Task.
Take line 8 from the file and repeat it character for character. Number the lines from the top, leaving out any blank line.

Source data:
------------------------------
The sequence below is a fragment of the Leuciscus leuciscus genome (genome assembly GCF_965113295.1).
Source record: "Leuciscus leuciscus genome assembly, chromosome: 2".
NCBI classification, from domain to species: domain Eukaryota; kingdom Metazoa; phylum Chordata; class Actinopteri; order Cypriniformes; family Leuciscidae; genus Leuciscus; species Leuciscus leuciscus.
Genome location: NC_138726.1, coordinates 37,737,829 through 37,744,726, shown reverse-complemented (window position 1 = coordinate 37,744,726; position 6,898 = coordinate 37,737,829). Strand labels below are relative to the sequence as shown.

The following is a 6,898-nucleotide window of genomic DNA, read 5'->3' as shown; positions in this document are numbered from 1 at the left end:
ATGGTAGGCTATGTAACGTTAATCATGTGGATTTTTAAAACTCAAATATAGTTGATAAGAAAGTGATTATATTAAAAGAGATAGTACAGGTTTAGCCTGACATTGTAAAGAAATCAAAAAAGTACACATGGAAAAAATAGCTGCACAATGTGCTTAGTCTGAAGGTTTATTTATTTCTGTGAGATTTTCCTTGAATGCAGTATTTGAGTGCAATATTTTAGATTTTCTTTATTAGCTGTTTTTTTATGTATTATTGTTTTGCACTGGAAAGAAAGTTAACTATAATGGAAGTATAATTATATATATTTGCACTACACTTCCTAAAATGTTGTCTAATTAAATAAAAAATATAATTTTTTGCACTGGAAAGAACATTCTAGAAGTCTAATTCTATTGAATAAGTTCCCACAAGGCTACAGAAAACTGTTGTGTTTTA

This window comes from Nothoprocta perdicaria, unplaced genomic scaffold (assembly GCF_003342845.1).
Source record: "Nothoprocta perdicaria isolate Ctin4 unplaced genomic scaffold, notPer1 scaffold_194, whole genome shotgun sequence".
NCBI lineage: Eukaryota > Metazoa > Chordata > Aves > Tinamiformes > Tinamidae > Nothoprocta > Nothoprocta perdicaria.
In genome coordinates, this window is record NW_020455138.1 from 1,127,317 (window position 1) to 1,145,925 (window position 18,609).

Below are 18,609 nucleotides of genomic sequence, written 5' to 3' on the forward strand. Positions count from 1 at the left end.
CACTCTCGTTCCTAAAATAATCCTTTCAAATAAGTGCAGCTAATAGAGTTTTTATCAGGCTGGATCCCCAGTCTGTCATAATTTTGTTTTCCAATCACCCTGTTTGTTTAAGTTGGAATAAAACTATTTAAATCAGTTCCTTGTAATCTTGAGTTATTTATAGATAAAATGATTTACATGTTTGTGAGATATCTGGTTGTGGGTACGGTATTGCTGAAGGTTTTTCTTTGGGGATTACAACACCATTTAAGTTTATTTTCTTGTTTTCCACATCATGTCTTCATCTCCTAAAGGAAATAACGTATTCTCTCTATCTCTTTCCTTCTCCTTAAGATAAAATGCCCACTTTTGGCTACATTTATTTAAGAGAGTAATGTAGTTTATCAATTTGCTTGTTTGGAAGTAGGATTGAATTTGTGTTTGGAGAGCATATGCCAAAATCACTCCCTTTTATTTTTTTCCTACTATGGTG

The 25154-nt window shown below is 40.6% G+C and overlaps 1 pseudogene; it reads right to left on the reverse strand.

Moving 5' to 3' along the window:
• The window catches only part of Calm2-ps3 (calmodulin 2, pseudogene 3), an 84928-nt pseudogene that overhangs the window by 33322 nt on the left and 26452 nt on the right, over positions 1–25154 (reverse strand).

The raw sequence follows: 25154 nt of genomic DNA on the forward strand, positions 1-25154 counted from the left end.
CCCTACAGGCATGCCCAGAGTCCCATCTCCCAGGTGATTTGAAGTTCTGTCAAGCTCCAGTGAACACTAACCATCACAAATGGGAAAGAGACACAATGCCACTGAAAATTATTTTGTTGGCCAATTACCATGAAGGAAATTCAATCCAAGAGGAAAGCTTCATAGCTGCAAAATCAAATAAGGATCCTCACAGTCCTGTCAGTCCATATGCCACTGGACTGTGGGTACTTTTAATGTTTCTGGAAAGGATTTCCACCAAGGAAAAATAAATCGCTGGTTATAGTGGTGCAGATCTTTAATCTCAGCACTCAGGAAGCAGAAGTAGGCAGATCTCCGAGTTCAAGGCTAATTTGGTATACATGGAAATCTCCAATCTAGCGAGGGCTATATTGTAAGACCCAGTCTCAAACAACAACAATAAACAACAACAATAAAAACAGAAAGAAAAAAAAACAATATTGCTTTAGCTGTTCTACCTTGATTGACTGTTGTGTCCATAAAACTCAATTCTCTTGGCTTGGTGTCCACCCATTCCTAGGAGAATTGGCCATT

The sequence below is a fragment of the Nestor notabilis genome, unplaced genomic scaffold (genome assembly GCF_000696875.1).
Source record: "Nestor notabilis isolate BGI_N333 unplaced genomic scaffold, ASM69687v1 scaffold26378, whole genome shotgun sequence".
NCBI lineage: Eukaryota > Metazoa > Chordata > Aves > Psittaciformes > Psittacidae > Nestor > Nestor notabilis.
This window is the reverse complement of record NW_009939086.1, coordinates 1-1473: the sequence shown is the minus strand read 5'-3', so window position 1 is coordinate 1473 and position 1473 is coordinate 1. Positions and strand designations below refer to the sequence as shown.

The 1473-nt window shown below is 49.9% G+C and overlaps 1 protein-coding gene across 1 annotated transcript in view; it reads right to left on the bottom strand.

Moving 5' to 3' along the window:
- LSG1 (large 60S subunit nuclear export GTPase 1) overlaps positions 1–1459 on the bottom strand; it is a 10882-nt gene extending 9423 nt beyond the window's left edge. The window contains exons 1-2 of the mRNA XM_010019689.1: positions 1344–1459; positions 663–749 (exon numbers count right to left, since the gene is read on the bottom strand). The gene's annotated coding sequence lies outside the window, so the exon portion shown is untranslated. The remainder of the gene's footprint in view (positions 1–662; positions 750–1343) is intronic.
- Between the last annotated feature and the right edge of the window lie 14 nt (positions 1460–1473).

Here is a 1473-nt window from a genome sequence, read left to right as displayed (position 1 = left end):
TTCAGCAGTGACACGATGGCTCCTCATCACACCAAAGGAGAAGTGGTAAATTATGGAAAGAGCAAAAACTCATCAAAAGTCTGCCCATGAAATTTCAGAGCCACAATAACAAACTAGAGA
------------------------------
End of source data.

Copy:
Source record: "Nothoprocta perdicaria isolate Ctin4 unplaced genomic scaffold, notPer1 scaffold_194, whole genome shotgun sequence".